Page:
“If we can help the workers affected and the businesses that are struggling remain viable through this period, we should see a relatively quick return to growth with building momentum.

“In the interim, an aggressive policy response to preserve the basic structure is needed at the local, state and national levels.”

Odessa oilman Kirk Edwards said the big difference between what’s happening now and the 1980s is because of the shale boom during the last six years, the Permian Basin has become the major drilling area in the United States and the world with more than 50 percent of the rigs running here.

Edwards said that is a blessing and curse.

“The business is a lot more concentrated today in the Permian Basin than it was in the 1980s. The great news about that is the Permian Basin has been benefiting from the roughly $4 billion of new wells being drilled every month in the Permian Basin, but the bad news with this virus and the downturn is all of that’s going to abruptly end just dramatically fast,” Edwards said.

Parsley Energy and Pioneer Natural Resources are asking for a demand hearing with Texas Railroad Commission. The reason everything is shutting down Edwards said, is the virus which has devastated the need for gas and jet fuel.

“… But in conjunction with that, Saudi Arabia and Russia are flooding the markets with their oil on the Gulf Coast. The producers that are here in the Permian Basin are now facing a situation where they can’t even get their oil out of the Permian Basin because the pipelines are full …,” Edwards said.

That is creating a “devastating double whammy” for Permian Basin producers, Edwards said.

Asked about layoffs and people losing their jobs, Edwards said assume the 400 drilling rigs running last month in the Permian Basin have 100 people associated with them — from the drilling crews to the service companies to the operating people. That’s 40,000 people employed just from the rig standpoint.

“And when a drilling rig goes down, they simply just lay off all the people and if you lay off 100 rigs, which we’ve lost 100 rigs just in the last week on the North American rig count and I can’t see how we won’t lay down every rig in the Permian Basin over the next six months, so that could be easily a loss of 30,000 to 40,000 jobs just here in the Permian Basin,” Edwards said. “And they’re high-paying jobs, too.”

As to how long this will last, Edwards said it will run as long as Saudi Arabia lets it last.

“They’re the ones doing it to us and we don’t know why, but they’re the ones that can answer that question. They’re the only ones that can answer that question, or until our Trump administration does something to protect the American energy industry and put some kind of tariff on their oil coming in, which would dramatically help salvage some part of our industry that’s here today,” he said.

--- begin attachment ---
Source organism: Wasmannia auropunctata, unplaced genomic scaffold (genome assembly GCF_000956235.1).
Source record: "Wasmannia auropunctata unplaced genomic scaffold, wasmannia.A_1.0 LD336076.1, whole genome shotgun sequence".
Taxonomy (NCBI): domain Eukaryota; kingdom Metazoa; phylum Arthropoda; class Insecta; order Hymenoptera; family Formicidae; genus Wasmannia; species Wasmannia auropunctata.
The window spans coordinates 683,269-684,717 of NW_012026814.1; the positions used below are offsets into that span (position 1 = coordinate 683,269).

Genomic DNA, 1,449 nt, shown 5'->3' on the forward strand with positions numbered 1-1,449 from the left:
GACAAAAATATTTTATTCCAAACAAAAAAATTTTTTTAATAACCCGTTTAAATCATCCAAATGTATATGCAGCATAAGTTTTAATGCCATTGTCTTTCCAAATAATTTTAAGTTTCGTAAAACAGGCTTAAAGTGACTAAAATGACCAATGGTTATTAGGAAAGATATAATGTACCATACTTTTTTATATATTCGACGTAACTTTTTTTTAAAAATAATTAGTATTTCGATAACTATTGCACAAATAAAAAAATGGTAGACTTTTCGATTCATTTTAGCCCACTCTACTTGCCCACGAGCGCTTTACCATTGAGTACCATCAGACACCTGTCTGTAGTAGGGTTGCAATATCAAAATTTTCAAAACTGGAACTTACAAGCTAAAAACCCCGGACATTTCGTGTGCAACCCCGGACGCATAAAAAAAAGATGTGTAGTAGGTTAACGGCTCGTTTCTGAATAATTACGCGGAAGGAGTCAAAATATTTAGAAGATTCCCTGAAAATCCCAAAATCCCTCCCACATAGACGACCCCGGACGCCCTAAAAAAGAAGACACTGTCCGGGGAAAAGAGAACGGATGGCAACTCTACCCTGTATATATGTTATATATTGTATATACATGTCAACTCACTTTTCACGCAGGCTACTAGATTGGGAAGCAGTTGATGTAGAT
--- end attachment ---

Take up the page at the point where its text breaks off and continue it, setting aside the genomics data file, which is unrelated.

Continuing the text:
If Texas and the refineries on the Gulf Coast need a certain amount of oil, Edwards said it doesn’t do any good for Texas producers to cut back 20 percent when Saudi Arabia will flood the market with an extra 20 percent.

“They’ll just take that and flood us even more, so again you have to something along the lines of proration with some kind of mechanism to (keep) Saudi Arabia from flooding the markets,” he said.

The Railroad Commission will have a virtual hearing on proration April 13. Proration applies across all companies at the same time to lower their output to keep everything in balance in Texas so there is no oversupply.

Edwards said this is the first time in about 30 years that testimony will be given on how proration can help the state.

“We just need it for 60 to 90 days until the virus is gone and people start driving and flying again. But until that time, it would be a fair system if everybody cut back the same percentage. If not, the bigger people are going to win and the smaller producers are just going to get smushed out,” he said.

Storage also is getting full along the pipelines.

“All the big tanks everybody sees around Midland …, those are full of oil and one of the places to put it is the Strategic Petroleum Reserve. But the Democrats in the (Families First Coronavirus Response Package) … put in language to not allow American producers to put any oil in the SPR. It’s in the bill, so that means the other outlet that we have to store oil in this country, the Democrats took away from us to get the package to pass,” Edwards said.

“Also, the American producer is not going to drill a well and produce it for $5 or $10 oil. They’ll shut it down until sometime (when) they hope and pray that the price will get back up to $20 or $30 again, so there’s going to be a lot of self proration going on right now, too,” he added.

Edwards said you might think people would sell their rigs or leases, but it happened too fast.

“… There’s just no buyers because nobody wants to buy a drilling rig that they can’t do anything with and then it will just sit and depreciate and rust, so it’s truly a tragic situation that the Saudis have put the American energy producer in right now,” he added.

He said he knows the Trump administration knows the energy producers’ plight.

“But it’s just really perturbing to Texans and American energy producers why President Trump will not do something for us and he still continues to defend Saudi Arabia over the American energy producer, but hopefully that will change soon,” Edwards said.

DAILY OIL PRICE: July 31

  • Crude Oil: 40.27   (+0.35).
  • Nymex MTD AVG:  40.7632.
  • Natural Gas: 1.799   (-0.030).
  • Gasoline: 1.1871   (-0.0333).
  • Spreads: September/October   (-0.30)   October/November   (-0.34).
  • Plains WTI Posting: 36.75   (+0.50).